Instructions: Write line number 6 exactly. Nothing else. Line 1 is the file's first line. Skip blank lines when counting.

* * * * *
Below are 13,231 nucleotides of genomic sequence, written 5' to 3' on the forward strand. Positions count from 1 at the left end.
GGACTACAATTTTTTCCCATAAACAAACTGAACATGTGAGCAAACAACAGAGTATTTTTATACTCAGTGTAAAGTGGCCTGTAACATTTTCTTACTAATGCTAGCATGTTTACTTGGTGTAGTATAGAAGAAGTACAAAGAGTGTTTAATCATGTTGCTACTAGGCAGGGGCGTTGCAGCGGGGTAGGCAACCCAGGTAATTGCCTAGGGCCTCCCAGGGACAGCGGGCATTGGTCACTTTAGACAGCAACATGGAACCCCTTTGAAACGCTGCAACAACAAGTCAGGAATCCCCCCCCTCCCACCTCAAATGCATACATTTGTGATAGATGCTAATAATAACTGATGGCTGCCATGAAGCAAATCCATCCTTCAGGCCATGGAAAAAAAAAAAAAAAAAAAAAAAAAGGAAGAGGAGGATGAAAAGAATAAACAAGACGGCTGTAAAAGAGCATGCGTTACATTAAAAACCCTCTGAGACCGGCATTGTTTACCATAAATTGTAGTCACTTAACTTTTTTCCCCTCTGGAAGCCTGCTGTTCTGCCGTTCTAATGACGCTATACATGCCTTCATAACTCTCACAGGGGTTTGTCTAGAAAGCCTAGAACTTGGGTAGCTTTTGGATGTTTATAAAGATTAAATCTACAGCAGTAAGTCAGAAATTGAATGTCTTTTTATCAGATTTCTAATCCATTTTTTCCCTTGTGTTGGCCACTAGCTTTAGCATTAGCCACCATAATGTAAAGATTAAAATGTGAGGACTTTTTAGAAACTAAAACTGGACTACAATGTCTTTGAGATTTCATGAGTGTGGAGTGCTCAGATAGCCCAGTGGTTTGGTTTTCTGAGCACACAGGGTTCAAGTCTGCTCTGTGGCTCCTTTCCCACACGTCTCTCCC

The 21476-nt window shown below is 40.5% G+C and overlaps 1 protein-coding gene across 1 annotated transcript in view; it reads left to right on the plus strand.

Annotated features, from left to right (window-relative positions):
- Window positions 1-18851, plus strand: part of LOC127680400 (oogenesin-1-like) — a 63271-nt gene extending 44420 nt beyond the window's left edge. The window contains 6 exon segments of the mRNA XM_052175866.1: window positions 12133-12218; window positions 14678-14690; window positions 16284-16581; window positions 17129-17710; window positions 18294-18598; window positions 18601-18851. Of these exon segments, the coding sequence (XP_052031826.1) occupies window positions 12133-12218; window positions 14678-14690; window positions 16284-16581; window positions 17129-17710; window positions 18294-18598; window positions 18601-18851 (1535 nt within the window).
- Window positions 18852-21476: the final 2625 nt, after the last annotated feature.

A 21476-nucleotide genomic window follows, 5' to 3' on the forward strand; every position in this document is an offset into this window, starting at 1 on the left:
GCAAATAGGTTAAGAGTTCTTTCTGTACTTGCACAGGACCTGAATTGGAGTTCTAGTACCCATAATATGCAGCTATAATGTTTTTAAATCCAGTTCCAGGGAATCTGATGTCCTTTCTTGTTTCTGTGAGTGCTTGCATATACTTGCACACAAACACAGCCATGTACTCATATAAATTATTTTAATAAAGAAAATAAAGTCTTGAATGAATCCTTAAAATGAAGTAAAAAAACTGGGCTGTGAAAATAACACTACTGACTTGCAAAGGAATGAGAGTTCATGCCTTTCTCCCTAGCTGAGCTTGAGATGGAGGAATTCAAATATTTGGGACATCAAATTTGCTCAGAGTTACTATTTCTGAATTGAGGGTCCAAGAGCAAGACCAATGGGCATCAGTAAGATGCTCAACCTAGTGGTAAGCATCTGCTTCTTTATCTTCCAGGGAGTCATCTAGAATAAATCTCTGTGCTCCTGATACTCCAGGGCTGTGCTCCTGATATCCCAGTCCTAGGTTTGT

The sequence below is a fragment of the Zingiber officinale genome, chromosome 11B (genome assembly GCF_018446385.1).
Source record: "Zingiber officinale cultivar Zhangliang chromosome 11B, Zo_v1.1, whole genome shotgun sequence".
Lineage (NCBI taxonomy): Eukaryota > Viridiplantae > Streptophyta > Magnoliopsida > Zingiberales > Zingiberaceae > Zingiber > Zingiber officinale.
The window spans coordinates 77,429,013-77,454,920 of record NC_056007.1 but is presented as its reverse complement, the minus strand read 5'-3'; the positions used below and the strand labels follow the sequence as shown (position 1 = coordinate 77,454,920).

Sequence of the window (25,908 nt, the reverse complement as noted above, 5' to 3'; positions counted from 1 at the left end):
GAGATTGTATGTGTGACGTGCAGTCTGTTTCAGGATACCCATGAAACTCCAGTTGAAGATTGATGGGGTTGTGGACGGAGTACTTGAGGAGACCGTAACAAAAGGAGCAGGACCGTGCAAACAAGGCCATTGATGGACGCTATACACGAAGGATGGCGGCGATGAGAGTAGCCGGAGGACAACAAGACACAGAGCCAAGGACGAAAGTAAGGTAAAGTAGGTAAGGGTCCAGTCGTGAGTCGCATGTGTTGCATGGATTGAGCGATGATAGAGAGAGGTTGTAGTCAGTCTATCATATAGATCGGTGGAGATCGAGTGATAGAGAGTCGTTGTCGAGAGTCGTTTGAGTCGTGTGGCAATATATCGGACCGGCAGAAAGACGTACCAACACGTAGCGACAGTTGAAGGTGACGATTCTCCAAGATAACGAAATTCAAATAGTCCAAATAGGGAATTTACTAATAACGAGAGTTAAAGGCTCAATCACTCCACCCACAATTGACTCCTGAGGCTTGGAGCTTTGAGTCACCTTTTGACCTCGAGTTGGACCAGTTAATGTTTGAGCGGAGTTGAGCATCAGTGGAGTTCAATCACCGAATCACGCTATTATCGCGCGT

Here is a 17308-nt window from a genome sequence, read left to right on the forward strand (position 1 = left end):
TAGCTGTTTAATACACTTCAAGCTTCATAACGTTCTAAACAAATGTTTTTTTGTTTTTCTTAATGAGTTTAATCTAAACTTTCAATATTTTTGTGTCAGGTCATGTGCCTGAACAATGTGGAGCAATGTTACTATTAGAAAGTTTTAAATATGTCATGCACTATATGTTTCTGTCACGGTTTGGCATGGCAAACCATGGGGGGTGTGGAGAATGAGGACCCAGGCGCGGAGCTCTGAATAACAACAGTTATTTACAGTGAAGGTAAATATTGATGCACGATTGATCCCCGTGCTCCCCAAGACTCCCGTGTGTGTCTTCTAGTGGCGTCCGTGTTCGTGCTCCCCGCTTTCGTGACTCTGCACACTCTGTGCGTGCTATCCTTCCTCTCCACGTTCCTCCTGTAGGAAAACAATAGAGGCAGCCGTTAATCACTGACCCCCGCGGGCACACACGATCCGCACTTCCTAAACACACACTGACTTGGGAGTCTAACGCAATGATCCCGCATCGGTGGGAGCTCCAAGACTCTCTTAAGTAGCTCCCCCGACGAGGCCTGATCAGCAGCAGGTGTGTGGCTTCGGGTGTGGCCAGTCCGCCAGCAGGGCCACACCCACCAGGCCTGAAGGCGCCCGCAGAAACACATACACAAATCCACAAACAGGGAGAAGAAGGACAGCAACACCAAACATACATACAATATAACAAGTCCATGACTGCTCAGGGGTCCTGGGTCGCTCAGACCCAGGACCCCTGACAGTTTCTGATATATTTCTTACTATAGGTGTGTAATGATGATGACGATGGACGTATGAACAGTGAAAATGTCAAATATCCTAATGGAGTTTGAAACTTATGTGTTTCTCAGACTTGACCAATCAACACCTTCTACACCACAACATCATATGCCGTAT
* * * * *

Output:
- Window positions 18852-21476: the final 2625 nt, after the last annotated feature.